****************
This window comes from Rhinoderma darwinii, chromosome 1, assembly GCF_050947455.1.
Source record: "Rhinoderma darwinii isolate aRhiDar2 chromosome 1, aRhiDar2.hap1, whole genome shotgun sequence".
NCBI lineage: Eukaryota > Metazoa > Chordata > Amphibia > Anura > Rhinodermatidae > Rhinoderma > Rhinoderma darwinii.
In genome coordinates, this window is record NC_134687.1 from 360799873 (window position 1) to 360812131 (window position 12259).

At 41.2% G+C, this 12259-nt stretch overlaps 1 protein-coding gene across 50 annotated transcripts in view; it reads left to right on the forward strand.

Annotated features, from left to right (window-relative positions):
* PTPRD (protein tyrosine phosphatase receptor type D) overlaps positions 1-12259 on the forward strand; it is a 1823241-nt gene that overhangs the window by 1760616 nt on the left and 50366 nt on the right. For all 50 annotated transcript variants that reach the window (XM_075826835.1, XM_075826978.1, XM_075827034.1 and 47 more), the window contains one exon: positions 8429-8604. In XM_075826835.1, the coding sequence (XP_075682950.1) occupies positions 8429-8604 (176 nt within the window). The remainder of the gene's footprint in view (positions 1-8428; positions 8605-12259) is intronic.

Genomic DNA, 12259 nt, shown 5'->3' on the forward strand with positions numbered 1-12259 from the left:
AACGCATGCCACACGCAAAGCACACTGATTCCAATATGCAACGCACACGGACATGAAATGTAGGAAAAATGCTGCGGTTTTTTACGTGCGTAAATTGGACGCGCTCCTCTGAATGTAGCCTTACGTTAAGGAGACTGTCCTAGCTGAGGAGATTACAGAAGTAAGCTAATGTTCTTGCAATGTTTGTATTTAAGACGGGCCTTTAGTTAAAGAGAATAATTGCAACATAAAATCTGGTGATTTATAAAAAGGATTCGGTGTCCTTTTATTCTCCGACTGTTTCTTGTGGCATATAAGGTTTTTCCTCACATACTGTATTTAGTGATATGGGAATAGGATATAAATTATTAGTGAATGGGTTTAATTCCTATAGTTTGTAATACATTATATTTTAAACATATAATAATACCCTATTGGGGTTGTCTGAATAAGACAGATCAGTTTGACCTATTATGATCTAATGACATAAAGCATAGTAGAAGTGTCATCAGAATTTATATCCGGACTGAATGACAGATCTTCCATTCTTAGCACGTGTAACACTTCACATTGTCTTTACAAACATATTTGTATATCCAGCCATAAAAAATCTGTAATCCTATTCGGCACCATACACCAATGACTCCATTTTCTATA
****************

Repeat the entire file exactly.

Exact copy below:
This window comes from Rhinoderma darwinii, chromosome 1, assembly GCF_050947455.1.
Source record: "Rhinoderma darwinii isolate aRhiDar2 chromosome 1, aRhiDar2.hap1, whole genome shotgun sequence".
NCBI lineage: Eukaryota > Metazoa > Chordata > Amphibia > Anura > Rhinodermatidae > Rhinoderma > Rhinoderma darwinii.
In genome coordinates, this window is record NC_134687.1 from 360799873 (window position 1) to 360812131 (window position 12259).

At 41.2% G+C, this 12259-nt stretch overlaps 1 protein-coding gene across 50 annotated transcripts in view; it reads left to right on the forward strand.

Annotated features, from left to right (window-relative positions):
* PTPRD (protein tyrosine phosphatase receptor type D) overlaps positions 1-12259 on the forward strand; it is a 1823241-nt gene that overhangs the window by 1760616 nt on the left and 50366 nt on the right. For all 50 annotated transcript variants that reach the window (XM_075826835.1, XM_075826978.1, XM_075827034.1 and 47 more), the window contains one exon: positions 8429-8604. In XM_075826835.1, the coding sequence (XP_075682950.1) occupies positions 8429-8604 (176 nt within the window). The remainder of the gene's footprint in view (positions 1-8428; positions 8605-12259) is intronic.

Genomic DNA, 12259 nt, shown 5'->3' on the forward strand with positions numbered 1-12259 from the left:
AACGCATGCCACACGCAAAGCACACTGATTCCAATATGCAACGCACACGGACATGAAATGTAGGAAAAATGCTGCGGTTTTTTACGTGCGTAAATTGGACGCGCTCCTCTGAATGTAGCCTTACGTTAAGGAGACTGTCCTAGCTGAGGAGATTACAGAAGTAAGCTAATGTTCTTGCAATGTTTGTATTTAAGACGGGCCTTTAGTTAAAGAGAATAATTGCAACATAAAATCTGGTGATTTATAAAAAGGATTCGGTGTCCTTTTATTCTCCGACTGTTTCTTGTGGCATATAAGGTTTTTCCTCACATACTGTATTTAGTGATATGGGAATAGGATATAAATTATTAGTGAATGGGTTTAATTCCTATAGTTTGTAATACATTATATTTTAAACATATAATAATACCCTATTGGGGTTGTCTGAATAAGACAGATCAGTTTGACCTATTATGATCTAATGACATAAAGCATAGTAGAAGTGTCATCAGAATTTATATCCGGACTGAATGACAGATCTTCCATTCTTAGCACGTGTAACACTTCACATTGTCTTTACAAACATATTTGTATATCCAGCCATAAAAAATCTGTAATCCTATTCGGCACCATACACCAATGACTCCATTTTCTATA